Innovation and Creation in Ever-Advancing Artificial Intelligence

Ever Advancing Artificial Intelligence

By Ray Schroeder

We understand that artificial intelligence (AI) resulted in the loss of many blue-collar jobs as smart robots took over the manufacturing process. However, we now know that this generation of AI will have even greater impact in truly creative fields, including art and original authorship. The impact is far-reaching and revolutionary.

Most surprising to me is the burgeoning growth of the creative applications of AI in the areas of original copywriting, graphics, and art. These creative, rather than purely analytical, applications seemed further down the road for AI, yet they already have a place in business and industry that is growing stronger every day.

Decades ago, it was broadly predicted that digital machines would sweep the workforce world, leaving precious few, mostly white-collar-worker, positions. The professionals, managers, and executives would continue to work in their higher-paid, benefits-laden positions; the rest of the workforce would be replaced by AI. At first, in large part, the advent of AI did impact the non-professional positions at a higher rate than the skilled professions. Economist and public policy analyst Professor Harry J. Holzer of Georgetown University writes, “Indeed, digital automation since the 1980s has added to labour market inequality, as many production and clerical workers saw their jobs disappear or their wages decline. New jobs have been created – including some that pay well for highly educated analytical workers. Others pay much lower wages, such as those in the personal services sector.”3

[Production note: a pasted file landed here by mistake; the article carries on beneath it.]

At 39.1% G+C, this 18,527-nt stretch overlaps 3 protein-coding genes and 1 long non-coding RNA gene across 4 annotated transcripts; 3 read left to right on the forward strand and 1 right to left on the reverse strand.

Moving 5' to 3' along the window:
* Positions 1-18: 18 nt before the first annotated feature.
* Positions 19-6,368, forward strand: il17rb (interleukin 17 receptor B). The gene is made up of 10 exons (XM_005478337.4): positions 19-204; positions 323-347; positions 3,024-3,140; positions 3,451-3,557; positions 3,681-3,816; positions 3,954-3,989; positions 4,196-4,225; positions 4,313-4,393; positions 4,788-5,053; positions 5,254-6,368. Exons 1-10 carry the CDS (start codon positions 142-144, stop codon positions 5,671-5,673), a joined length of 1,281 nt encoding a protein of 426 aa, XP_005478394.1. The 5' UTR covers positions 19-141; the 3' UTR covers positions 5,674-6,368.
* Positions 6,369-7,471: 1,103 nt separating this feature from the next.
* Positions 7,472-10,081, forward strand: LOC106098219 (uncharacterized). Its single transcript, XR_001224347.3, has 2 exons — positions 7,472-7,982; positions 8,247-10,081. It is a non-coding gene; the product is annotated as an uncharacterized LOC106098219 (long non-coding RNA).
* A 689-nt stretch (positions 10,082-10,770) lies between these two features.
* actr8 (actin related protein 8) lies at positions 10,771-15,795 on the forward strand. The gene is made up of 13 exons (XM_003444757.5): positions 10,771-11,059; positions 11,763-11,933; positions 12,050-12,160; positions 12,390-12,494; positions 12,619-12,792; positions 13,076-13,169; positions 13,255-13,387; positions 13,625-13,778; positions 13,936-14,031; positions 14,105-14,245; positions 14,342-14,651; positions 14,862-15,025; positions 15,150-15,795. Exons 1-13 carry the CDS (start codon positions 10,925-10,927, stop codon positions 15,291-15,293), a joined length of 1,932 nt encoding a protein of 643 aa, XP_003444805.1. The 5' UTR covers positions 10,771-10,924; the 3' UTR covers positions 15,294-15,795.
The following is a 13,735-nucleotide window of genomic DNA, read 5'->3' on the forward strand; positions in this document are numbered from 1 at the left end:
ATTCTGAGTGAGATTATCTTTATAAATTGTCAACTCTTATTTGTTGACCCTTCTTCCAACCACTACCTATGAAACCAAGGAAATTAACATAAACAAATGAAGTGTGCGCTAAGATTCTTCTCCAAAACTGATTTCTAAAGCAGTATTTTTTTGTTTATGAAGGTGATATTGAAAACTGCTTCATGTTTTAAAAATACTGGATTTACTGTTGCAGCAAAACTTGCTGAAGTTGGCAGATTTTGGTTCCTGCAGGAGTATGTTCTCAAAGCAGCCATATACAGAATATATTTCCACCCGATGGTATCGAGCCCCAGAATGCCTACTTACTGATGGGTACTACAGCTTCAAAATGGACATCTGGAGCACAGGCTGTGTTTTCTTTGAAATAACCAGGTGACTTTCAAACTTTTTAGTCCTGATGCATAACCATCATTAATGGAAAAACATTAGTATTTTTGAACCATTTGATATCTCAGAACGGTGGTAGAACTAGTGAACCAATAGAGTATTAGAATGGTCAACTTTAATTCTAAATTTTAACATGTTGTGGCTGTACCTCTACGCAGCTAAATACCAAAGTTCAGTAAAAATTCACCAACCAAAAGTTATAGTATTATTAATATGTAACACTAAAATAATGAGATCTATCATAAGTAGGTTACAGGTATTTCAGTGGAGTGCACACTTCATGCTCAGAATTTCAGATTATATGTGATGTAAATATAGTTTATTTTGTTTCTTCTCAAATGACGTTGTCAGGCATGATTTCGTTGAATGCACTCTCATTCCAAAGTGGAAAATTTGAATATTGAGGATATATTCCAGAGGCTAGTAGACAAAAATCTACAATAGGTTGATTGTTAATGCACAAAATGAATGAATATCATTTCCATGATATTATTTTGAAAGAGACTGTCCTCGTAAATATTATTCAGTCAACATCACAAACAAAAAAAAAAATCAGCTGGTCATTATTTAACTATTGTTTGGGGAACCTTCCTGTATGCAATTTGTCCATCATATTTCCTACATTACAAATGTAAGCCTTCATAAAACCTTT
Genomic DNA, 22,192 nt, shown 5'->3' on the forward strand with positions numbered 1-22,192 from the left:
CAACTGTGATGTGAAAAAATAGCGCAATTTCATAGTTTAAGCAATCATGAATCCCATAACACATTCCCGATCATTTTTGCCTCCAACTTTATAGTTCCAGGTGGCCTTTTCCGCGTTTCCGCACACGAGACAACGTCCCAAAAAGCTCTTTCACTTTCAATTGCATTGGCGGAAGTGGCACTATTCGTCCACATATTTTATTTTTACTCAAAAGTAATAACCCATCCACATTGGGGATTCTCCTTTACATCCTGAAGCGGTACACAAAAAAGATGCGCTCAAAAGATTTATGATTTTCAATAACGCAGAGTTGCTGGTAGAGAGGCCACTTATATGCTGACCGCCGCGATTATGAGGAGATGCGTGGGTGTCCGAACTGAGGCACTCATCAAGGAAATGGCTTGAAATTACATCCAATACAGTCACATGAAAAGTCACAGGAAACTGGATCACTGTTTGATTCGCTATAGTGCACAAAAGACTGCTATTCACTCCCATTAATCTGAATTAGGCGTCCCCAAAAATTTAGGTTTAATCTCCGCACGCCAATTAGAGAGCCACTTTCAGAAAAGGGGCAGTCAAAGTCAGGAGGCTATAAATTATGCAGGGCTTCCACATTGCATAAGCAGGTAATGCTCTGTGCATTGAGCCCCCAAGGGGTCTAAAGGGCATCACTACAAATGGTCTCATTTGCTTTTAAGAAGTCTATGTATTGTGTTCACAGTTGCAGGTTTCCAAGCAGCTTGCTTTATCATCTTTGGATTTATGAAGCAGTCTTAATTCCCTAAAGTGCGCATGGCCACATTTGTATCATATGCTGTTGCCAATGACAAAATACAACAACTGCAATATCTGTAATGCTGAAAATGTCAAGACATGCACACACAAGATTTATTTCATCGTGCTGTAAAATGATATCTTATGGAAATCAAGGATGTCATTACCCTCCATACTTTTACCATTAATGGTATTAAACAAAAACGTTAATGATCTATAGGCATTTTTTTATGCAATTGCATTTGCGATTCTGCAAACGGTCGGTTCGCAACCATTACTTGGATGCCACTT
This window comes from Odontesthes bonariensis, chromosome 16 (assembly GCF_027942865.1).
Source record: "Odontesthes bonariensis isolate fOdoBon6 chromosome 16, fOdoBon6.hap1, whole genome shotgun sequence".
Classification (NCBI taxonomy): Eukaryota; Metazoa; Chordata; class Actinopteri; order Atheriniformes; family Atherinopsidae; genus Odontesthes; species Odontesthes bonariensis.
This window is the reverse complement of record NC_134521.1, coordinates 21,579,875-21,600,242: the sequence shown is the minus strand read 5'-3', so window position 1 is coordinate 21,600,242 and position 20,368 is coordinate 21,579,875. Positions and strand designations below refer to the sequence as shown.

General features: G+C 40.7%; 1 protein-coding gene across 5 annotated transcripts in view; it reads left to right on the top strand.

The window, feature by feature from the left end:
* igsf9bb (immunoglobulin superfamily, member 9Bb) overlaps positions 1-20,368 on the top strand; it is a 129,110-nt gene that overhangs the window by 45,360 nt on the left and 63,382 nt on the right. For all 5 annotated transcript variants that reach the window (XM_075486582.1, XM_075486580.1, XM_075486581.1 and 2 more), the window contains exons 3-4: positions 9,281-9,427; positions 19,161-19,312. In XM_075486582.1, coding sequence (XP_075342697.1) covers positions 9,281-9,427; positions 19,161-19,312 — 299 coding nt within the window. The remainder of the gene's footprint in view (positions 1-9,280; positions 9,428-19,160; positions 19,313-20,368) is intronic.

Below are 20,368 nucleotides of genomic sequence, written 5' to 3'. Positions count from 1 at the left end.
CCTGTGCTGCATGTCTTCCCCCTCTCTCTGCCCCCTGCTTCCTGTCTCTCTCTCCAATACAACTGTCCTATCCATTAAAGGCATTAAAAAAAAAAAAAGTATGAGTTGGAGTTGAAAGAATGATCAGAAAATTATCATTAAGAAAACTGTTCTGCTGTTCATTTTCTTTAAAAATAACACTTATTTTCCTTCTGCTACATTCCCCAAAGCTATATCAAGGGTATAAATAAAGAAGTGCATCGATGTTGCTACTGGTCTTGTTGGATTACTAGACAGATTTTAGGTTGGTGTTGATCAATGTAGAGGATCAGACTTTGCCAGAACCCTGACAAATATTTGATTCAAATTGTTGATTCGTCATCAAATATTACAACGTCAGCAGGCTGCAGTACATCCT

In the intervening years, the AI field has been refined and more development has been made in applications such as unsupervised machine learning, natural language processing (NLP), natural language generation (NLG), reinforcement learning, and neural network learning. These tend to emphasise assisting human professionals, so that they can perform at higher levels, accomplishing results that previously were not possible, rather than taking on the work of an entire class of co-workers.

Concerns in this area of job replacement come at a time when researchers are predicting as much as a 98 per cent chance of a global recession in 2023.1 In this changing environment, the benefits of AI go beyond replacing static, repetitive jobs – such as assembly line workers – with robotics. An inevitable result is that there will be a cutback in the employee workforce in areas most affected by the recession, while at the same time greatly enhancing opportunities for innovation and out-of-the-box thinking. In researching the COVID-19 related downturn and what can be expected thereafter, the Brookings Institution reported:

As for what all of this means for the future, the potential of an automation surge reinforces the fact that any coming recession won’t only bring an end to the nation’s plentiful supply of jobs. Any downturn is likely to bring a new bout of structural change in the labour market and its demand for skills. If it extends for a while, the downturn could induce firms in food service, retail, and administrative work to restructure their operations toward greater use of technology and higher-skilled workers. For America’s beleaguered lower-skill workers, these changes will complicate the return to normalcy.6